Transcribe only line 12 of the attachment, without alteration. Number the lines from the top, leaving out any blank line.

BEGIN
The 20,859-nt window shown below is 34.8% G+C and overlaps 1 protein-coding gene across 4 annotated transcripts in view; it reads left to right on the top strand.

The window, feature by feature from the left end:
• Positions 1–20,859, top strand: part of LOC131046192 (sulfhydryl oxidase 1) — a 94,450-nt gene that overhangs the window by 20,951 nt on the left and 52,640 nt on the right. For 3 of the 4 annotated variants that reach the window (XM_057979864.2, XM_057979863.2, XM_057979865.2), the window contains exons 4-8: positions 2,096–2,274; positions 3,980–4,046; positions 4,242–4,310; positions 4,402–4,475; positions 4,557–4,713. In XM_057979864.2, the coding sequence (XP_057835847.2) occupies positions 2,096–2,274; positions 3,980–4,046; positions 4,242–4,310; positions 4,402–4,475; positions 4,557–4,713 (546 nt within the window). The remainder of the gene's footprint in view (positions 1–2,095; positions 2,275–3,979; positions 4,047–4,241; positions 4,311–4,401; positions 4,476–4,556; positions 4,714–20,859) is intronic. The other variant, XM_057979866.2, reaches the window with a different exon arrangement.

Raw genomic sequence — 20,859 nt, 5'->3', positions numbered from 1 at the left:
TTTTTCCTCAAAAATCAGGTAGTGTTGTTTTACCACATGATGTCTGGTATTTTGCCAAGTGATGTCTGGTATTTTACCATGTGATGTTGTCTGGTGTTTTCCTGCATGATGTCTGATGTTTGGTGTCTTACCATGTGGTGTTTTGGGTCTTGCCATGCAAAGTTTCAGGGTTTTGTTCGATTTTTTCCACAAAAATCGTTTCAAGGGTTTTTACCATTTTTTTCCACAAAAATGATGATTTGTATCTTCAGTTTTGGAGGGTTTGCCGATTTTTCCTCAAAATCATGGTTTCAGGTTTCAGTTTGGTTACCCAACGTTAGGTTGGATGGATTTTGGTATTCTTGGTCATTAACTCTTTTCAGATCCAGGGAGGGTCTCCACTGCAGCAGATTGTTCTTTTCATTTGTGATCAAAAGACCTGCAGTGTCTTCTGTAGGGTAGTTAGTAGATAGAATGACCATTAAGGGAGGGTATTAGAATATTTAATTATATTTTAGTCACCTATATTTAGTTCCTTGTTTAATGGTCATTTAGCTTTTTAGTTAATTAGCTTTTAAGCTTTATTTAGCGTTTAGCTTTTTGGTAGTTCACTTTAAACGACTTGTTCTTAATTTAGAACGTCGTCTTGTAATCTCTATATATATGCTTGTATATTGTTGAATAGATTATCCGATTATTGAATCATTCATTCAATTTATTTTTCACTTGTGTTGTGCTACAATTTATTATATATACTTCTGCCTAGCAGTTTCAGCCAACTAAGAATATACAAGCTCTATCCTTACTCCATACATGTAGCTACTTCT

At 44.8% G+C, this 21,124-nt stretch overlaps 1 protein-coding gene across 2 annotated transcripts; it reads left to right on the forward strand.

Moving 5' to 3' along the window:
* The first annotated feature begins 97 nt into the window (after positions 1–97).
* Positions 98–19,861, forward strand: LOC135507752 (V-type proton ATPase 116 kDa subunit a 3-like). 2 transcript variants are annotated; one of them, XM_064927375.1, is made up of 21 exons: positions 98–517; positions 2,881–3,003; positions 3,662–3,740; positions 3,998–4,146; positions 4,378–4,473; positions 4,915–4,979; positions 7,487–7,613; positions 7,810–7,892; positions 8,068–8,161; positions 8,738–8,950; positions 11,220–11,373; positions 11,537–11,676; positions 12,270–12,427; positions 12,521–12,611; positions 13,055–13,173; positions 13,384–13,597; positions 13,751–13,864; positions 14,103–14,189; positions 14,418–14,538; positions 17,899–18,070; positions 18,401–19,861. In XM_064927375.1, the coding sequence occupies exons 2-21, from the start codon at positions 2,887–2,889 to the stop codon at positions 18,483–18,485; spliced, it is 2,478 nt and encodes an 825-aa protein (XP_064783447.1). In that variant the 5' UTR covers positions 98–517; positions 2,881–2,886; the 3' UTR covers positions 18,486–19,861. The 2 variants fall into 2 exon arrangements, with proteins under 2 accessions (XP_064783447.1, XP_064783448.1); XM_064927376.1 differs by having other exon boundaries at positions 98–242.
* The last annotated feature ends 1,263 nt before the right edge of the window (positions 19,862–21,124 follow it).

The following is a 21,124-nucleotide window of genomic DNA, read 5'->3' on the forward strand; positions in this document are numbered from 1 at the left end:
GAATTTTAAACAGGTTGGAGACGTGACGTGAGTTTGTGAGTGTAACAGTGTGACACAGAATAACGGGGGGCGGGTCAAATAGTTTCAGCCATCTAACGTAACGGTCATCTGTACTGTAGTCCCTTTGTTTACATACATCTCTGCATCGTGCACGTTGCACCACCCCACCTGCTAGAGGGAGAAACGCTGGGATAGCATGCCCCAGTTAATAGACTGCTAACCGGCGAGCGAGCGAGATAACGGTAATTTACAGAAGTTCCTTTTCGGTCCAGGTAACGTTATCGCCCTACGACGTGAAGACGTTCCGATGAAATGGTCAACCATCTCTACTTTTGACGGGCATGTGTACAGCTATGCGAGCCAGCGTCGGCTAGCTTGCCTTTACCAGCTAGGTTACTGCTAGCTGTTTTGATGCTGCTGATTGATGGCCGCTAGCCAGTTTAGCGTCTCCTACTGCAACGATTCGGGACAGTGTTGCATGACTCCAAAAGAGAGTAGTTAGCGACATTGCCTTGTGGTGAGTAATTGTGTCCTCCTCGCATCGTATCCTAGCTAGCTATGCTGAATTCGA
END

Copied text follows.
GAATTTTAAACAGGTTGGAGACGTGACGTGAGTTTGTGAGTGTAACAGTGTGACACAGAATAACGGGGGGCGGGTCAAATAGTTTCAGCCATCTAACGTAACGGTCATCTGTACTGTAGTCCCTTTGTTTACATACATCTCTGCATCGTGCACGTTGCACCACCCCACCTGCTAGAGGGAGAAACGCTGGGATAGCATGCCCCAGTTAATAGACTGCTAACCGGCGAGCGAGCGAGATAACGGTAATTTACAGAAGTTCCTTTTCGGTCCAGGTAACGTTATCGCCCTACGACGTGAAGACGTTCCGATGAAATGGTCAACCATCTCTACTTTTGACGGGCATGTGTACAGCTATGCGAGCCAGCGTCGGCTAGCTTGCCTTTACCAGCTAGGTTACTGCTAGCTGTTTTGATGCTGCTGATTGATGGCCGCTAGCCAGTTTAGCGTCTCCTACTGCAACGATTCGGGACAGTGTTGCATGACTCCAAAAGAGAGTAGTTAGCGACATTGCCTTGTGGTGAGTAATTGTGTCCTCCTCGCATCGTATCCTAGCTAGCTATGCTGAATTCGA